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Patanjali yoga Sutras III-22

Sopakramam nirupakraman ca karma tat-samyamadaparantajnanam aristebhyo va. (III-23)

Sopakramam = active; nirupakramam = dormant; ca = and; Karma = action; tat = that; samyamat = by samyama; aparanta = ultimate end; Jnanam = knowledge; aristehbyo va = or by omens.

By performing samyama on the two types of actions, active and dormant, one can get the knowledge of the time of death or by performing samyama on omens.

This sutra is about the siddhi of knowing the time of death. Why should one like to know that? Our literature is full of stories where this siddhi is utilized. In real life there are incidents where dying people could know before hand their time of departure from this world. According to our belief, dying in a particular muhurat is considered auspicious in so many ways. That is why the great Bhishma chose his time of death.

A sort of fear grips most of the dying persons when they are about to leave their bodies. This paralyzing fear, according to some, makes the dying person stunned, unconscious. It is possible to get rid of cycle f death and birth if one can maintain the awareness at the time of death. But how difficult it could be, one can guess from the day to day experience of being pulled to sleep (a miniature death) unconsciously. One of the yogic practices is to go to bed with awareness but we will not talk much about that here.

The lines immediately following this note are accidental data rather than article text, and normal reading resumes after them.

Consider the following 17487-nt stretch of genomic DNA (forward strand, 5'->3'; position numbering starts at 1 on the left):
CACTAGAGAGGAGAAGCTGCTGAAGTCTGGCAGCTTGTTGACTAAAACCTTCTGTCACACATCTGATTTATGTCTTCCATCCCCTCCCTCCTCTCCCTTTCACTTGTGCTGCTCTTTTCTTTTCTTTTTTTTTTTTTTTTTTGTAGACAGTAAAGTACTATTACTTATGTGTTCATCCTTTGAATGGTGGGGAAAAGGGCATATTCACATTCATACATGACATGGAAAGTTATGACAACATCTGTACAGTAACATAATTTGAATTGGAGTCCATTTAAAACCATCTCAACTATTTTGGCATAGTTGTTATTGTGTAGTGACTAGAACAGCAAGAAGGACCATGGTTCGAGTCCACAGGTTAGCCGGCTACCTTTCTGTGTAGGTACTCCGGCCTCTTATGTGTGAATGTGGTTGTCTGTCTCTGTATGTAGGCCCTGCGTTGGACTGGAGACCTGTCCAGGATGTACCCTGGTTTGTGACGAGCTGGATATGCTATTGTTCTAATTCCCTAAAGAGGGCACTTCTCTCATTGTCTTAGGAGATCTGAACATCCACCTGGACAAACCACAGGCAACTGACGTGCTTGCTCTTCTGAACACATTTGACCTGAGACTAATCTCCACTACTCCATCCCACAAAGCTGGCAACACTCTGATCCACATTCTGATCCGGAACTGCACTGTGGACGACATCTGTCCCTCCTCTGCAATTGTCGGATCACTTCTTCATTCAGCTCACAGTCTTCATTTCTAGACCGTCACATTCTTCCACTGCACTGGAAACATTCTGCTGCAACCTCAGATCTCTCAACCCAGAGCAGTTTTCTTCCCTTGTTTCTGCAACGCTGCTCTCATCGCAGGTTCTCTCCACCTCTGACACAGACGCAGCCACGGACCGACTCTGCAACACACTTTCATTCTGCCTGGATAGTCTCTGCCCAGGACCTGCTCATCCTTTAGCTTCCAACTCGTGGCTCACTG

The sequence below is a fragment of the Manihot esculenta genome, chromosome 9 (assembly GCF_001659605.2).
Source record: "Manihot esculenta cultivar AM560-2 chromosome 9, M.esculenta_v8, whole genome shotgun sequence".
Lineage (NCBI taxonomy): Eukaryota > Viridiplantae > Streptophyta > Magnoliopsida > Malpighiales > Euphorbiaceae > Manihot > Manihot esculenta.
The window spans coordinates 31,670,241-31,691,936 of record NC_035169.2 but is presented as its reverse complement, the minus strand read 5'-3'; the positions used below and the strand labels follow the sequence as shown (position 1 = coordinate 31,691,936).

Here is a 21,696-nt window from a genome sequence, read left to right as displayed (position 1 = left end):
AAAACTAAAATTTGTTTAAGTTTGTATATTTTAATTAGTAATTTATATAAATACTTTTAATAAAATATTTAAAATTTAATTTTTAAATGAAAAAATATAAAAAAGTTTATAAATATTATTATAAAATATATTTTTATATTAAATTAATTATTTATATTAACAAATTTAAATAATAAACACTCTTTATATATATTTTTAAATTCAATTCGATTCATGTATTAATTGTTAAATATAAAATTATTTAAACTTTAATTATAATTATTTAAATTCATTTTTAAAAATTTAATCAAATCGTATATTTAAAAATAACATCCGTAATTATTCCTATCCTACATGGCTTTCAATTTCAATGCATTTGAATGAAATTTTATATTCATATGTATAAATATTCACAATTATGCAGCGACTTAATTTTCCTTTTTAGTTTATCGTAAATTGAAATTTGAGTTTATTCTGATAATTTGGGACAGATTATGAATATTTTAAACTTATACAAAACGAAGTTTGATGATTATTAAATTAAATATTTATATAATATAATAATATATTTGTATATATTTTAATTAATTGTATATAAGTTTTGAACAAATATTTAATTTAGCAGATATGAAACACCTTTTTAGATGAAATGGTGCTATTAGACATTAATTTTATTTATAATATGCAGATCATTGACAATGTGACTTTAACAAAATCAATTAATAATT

Coming to the sutra under discussion, karmas are of two types-sopakrama and nirupakrama i.e. active (prarabadha, that part of some total of the karmas which is to the exhausted in this birth) and nirupakrama (sanchita karma, the total stock). A yogi, with his insight, can perform samyama on his present karma and know when they are going to exhaust and thus infer the time of his death when his last karma, the last breath is exhausted. It is well known that this very birth, assuming this body is due to past karmas. And when the last karma is over, death occurs.

There is another way of knowing the time of death. And that is by inferring the omens around. Again there are stories abound predicting the death of a great person by certain omens. How far this knowledge is accurate and weather there are people at present to have correct interpretation in modern times, we don't know. However, Maharishi patanjali also seems to have made passing reference to it. More authentic is the scientific method of performing samyama.

As far as a sadhaka is concerned, he does not bother about these things except the simple thing that one should have pure thoughts or, better, silence and peace with awareness at the time of death. That will happen when we go to bed with peace every night with some silent prayer.

This article appears in the Yoga Magazine, Yoga Sudha June, 1998 edition. This article has been published courtesy www.yogasudha.com

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